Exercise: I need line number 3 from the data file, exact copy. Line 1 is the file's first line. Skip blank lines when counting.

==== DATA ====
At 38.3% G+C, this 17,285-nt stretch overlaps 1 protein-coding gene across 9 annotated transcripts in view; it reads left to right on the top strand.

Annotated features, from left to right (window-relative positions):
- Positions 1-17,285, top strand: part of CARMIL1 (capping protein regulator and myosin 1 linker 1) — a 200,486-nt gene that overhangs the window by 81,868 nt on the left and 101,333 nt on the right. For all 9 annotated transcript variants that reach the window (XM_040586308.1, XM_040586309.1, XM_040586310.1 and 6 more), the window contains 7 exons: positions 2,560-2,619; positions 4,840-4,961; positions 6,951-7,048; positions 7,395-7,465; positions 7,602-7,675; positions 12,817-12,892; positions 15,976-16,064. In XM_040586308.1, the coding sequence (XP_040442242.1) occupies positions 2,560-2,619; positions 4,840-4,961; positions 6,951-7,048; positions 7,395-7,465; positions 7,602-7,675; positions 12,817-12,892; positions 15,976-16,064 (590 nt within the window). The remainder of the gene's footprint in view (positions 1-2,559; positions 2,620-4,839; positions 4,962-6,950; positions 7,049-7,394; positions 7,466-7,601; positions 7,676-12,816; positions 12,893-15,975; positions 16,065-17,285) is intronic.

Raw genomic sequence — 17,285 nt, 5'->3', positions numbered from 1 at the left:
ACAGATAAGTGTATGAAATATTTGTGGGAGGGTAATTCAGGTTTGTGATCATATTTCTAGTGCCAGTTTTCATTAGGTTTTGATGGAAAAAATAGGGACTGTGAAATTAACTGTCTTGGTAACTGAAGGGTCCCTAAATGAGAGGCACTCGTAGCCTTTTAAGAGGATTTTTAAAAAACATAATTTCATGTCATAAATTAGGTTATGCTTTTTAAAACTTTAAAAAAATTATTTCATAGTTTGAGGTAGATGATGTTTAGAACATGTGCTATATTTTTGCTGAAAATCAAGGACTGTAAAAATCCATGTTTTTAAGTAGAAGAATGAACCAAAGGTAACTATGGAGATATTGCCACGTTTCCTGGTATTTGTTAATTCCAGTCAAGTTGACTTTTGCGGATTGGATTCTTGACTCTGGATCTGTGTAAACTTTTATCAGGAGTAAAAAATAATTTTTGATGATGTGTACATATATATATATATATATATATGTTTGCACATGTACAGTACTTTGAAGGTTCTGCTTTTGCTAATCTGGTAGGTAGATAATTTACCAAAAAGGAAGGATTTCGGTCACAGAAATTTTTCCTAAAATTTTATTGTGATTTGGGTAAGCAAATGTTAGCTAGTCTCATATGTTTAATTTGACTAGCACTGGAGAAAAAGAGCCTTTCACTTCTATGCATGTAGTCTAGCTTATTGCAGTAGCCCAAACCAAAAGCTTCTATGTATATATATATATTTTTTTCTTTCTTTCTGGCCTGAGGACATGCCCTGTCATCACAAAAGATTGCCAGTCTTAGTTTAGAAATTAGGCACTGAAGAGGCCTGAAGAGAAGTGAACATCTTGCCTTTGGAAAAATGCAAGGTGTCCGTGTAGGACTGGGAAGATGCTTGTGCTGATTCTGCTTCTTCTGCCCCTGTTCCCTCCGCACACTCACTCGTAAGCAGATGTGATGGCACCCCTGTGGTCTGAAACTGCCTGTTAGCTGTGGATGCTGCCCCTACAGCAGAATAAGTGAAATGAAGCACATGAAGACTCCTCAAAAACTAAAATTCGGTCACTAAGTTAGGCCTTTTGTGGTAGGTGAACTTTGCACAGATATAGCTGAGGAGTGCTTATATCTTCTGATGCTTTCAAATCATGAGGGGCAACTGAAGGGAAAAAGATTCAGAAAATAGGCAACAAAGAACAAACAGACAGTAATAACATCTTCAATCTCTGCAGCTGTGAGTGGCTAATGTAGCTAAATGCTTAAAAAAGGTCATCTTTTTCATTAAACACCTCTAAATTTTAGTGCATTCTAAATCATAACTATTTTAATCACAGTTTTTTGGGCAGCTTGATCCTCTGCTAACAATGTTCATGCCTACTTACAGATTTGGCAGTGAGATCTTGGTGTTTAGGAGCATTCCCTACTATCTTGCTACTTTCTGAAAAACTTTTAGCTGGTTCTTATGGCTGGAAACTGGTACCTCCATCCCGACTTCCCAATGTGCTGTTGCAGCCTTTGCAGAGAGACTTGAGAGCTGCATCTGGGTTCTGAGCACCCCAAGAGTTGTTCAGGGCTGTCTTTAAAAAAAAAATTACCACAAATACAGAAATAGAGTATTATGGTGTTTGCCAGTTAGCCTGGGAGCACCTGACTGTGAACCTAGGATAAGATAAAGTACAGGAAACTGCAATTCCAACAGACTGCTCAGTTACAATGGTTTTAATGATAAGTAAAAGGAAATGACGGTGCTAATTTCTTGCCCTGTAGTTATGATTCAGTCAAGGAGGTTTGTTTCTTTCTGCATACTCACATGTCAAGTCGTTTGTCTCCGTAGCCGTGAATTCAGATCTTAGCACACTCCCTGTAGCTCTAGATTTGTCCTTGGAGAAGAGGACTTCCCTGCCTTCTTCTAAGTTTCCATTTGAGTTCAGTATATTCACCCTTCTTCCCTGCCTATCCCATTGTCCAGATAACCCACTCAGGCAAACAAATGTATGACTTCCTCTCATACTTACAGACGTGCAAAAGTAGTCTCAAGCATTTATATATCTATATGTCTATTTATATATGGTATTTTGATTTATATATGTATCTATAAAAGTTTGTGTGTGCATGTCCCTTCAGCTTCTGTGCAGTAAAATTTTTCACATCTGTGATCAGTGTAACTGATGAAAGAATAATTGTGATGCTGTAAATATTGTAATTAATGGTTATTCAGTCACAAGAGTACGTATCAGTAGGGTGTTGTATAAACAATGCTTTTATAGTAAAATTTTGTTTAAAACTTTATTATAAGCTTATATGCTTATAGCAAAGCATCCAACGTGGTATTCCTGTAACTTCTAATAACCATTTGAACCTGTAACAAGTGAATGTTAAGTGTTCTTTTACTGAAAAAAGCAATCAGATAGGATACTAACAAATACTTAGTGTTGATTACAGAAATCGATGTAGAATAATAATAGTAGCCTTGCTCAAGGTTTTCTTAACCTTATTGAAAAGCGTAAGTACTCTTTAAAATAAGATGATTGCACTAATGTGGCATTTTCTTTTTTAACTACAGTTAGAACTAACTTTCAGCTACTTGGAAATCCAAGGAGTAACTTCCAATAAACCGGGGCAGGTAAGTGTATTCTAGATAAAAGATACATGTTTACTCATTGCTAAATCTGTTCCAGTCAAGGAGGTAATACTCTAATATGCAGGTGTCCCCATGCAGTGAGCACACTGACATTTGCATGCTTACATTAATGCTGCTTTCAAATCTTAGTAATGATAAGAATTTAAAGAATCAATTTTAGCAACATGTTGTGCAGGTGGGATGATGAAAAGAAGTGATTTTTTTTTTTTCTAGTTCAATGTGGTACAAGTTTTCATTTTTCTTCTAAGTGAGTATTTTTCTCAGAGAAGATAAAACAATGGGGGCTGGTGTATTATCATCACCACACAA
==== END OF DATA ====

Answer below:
- Positions 1-17,285, top strand: part of CARMIL1 (capping protein regulator and myosin 1 linker 1) — a 200,486-nt gene that overhangs the window by 81,868 nt on the left and 101,333 nt on the right. For all 9 annotated transcript variants that reach the window (XM_040586308.1, XM_040586309.1, XM_040586310.1 and 6 more), the window contains 7 exons: positions 2,560-2,619; positions 4,840-4,961; positions 6,951-7,048; positions 7,395-7,465; positions 7,602-7,675; positions 12,817-12,892; positions 15,976-16,064. In XM_040586308.1, the coding sequence (XP_040442242.1) occupies positions 2,560-2,619; positions 4,840-4,961; positions 6,951-7,048; positions 7,395-7,465; positions 7,602-7,675; positions 12,817-12,892; positions 15,976-16,064 (590 nt within the window). The remainder of the gene's footprint in view (positions 1-2,559; positions 2,620-4,839; positions 4,962-6,950; positions 7,049-7,394; positions 7,466-7,601; positions 7,676-12,816; positions 12,893-15,975; positions 16,065-17,285) is intronic.